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Published in Print: September 16, 2015, as Facebook Moves Into 'Personalized Learning' Partnership

Facebook Moves Into 'Personalized Learning' With Charter Network

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The social media behemoth Facebook is bringing its engineering might to the K-12 arena by teaming up with a charter school network to refine a technology-based system for customizing lessons to meet individual student needs.

The Silicon Valley company recently announced it will ramp up work that began last year to help the Summit Public Schools, a nonprofit based in Redwood City, Calif., improve a digital tool called the "Personalized Learning Plan."

Last year, 2,000 students and 100 teachers in Summit schools were using the tool. But Facebook and Summit officials plan to pilot the personalized learning platform in other public schools around the country, receive feedback on that work, and eventually offer it for free to any school in the United States, Facebook Chief Product Officer Chris Cox said in a statement posted on the company's website.

In describing the new venture, Cox said Facebook was impressed with the Summit Public Schools' academic performance and experimentation, particularly its use of teacher-created materials, its avoidance of lecture-based instruction, and its efforts to use technology to help students explore their long-term academic goals and interests.

Facebook assigned a small team of engineers to help Summit improve the personalized-learning system. Yet the platform is operating as a "completely separate" entity from the company and will not require users to have an account through the social-media platform, Cox said.

Facebook, which went public with much hoopla in 2012, has 1.4 billion monthly active users, and yearly revenues of $12 billion. Summit operates nine schools—seven in California, two in Washington state—serving 2,500 total students.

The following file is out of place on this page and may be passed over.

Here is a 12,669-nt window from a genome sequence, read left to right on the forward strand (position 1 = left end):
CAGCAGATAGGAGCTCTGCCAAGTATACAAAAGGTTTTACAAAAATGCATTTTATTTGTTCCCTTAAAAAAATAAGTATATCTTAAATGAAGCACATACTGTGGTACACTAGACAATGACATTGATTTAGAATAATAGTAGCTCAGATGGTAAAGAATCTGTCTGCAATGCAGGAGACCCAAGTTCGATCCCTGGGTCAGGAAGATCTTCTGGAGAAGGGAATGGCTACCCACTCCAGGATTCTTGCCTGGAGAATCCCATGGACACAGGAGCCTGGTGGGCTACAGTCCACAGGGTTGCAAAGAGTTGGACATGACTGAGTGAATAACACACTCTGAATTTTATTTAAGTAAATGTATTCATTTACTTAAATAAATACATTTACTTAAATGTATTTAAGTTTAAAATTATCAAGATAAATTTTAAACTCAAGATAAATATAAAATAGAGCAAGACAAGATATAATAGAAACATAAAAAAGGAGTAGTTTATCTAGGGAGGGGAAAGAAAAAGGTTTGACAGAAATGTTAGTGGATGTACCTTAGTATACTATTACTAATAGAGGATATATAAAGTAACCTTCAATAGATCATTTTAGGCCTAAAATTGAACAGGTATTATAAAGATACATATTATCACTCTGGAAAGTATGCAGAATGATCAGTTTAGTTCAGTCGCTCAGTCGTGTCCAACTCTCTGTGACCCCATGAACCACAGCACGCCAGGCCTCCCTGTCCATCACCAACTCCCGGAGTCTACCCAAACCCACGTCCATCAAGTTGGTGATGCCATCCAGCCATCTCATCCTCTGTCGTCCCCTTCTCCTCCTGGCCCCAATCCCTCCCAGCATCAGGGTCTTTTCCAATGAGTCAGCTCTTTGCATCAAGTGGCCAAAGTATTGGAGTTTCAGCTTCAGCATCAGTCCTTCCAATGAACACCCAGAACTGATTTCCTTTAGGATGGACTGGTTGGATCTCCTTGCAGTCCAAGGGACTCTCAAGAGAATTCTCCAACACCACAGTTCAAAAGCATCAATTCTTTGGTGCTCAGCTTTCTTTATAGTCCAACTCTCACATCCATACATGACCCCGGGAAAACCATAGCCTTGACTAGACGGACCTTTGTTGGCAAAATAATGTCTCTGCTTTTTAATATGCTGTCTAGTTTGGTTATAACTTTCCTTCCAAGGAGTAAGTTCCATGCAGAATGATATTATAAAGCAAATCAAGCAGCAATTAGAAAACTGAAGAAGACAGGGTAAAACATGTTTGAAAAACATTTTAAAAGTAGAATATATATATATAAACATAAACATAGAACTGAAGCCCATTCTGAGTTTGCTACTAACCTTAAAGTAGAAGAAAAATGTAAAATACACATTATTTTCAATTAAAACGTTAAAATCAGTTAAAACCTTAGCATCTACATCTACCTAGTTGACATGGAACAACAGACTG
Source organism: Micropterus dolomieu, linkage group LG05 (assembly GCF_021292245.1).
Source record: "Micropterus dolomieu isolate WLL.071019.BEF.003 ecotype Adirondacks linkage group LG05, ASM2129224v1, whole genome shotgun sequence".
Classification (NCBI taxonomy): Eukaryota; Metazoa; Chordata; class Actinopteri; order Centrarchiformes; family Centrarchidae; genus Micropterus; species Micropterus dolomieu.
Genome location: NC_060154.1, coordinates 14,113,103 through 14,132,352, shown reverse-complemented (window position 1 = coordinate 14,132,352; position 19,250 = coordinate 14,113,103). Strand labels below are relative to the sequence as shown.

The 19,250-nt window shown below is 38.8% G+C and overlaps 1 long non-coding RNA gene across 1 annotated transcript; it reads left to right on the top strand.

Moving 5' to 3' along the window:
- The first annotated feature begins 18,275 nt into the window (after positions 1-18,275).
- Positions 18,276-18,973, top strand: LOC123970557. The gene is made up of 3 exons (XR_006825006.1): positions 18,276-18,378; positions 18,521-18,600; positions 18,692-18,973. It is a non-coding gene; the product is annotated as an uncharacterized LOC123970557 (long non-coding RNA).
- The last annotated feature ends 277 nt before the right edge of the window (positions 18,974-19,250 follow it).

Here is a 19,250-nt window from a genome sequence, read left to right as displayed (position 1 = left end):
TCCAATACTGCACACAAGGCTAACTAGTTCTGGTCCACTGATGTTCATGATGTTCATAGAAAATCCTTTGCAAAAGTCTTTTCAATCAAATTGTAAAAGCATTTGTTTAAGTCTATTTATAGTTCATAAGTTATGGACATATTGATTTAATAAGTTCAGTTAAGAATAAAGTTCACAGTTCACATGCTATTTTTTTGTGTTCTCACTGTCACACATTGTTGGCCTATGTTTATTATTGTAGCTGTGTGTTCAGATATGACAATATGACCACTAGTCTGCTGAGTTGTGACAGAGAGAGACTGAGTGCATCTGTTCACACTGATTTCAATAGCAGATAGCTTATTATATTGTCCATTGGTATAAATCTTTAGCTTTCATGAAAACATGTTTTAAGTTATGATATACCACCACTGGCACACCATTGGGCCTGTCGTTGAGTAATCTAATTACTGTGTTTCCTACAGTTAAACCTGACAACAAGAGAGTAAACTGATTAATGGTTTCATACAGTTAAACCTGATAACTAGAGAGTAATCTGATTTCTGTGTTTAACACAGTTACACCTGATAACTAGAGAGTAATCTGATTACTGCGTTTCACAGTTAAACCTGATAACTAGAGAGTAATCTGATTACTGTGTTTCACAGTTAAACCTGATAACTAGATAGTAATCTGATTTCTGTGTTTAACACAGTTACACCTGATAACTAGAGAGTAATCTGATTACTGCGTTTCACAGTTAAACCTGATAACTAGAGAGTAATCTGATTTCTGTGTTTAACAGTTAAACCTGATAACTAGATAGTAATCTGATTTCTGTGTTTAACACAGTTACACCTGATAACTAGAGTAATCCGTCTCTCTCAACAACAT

The announced partnership will surely prompt speculation about the potential business opportunities for Facebook, and whether it has broader ambitions for working in the notoriously hard-to-crack K-12 market.

Facebook's co-founder and chief executive, Mark Zuckerberg, has sought to put his stamp on education in other ways. Five years ago, he announced plans to funnel $100 million of his money into transforming the long-troubled Newark, N.J., schools. That effort, which was intended to focus on investment in charter schools, closing failing schools, and other steps, drew praise for its ambitions, but has come under criticism from those who say it has fallen well short of its lofty goals.

Diane Tavenner, the founder and CEO of Summit Public Schools, said the seeds of the partnership were planted during a visit by Zuckerberg to one of the charter network's campuses. The Facebook CEO learned about the personalization platform's development and offered to help.

Data-Privacy Expectations

The Summit charter network has raised money from private sources to support the creation of the personalized-learning system, and it is prepared to raise more to make it available nationwide, Tavenner said.

She predicted the platform would prove popular in schools outside the network.

"This was a system developed by teachers," Tavenner said, and educators who try it consistently say, "this is what I want to do."

Cox said everyone working on the project with the Summit schools will follow privacy guidelines to protect student data. The Facebook official said that Summit adheres to the Student Privacy Pledge, which means that Facebook employees working on the project will follow its principles when handling Summit students' data.

The Student Privacy Pledge is an effort led by privacy advocates and industry representatives, in which signatories (the Summit network is one of them) agree to protect and not sell students' personal information and not direct advertising at them based on user profiles.

Bill Fitzgerald, the director of the privacy initiative at Common Sense Media, a San Francisco nonprofit that advocates for strong privacy protections, argued that Summit's allegiance to the pledge does not mean much, on its own. He added that the real test will be the terms under which data are collected and used, and the judgments made by those who design the system for personalization and "algorithmically mediated learning."

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Typically in personalized learning, learners interact with a technology platform, get a series of options based on those interactions, and the system makes judgements based on students' behavior in the system, Fitzgerald noted.

The question, as it applies to how Facebook will help Summit design personalized learning, is what "logic are they using to define the user's set of choices?" he said.

Facebook is already immersed in the K-12 world in some ways, Fitzgerald said. He pointed out that many school groups and parent-teacher associations rely on communications through Facebook, giving the company a potentially significant audience for advertising.

"Facebook has been in education for a while," he said. "Awareness of the education space is in its DNA."

Vol. 35, Issue 04, Page 17

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